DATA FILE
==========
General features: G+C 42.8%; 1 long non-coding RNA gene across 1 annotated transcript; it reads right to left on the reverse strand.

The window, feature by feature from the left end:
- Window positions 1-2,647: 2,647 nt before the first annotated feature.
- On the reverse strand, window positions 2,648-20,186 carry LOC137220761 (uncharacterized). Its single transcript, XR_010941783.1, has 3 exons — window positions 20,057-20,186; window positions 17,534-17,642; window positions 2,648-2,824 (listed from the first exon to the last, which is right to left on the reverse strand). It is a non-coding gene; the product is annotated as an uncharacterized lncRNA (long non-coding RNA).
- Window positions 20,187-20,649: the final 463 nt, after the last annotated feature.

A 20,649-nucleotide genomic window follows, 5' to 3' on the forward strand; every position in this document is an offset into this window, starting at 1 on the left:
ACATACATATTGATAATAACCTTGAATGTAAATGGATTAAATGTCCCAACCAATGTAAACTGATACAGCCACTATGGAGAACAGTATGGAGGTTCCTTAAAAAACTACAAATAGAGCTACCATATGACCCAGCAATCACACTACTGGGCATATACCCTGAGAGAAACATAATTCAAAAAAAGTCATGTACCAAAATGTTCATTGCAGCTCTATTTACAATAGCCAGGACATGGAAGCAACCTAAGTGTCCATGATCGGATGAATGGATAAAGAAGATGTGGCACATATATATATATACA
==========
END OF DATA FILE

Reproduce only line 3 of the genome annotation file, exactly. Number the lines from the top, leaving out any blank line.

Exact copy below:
- Window positions 1-2,647: 2,647 nt before the first annotated feature.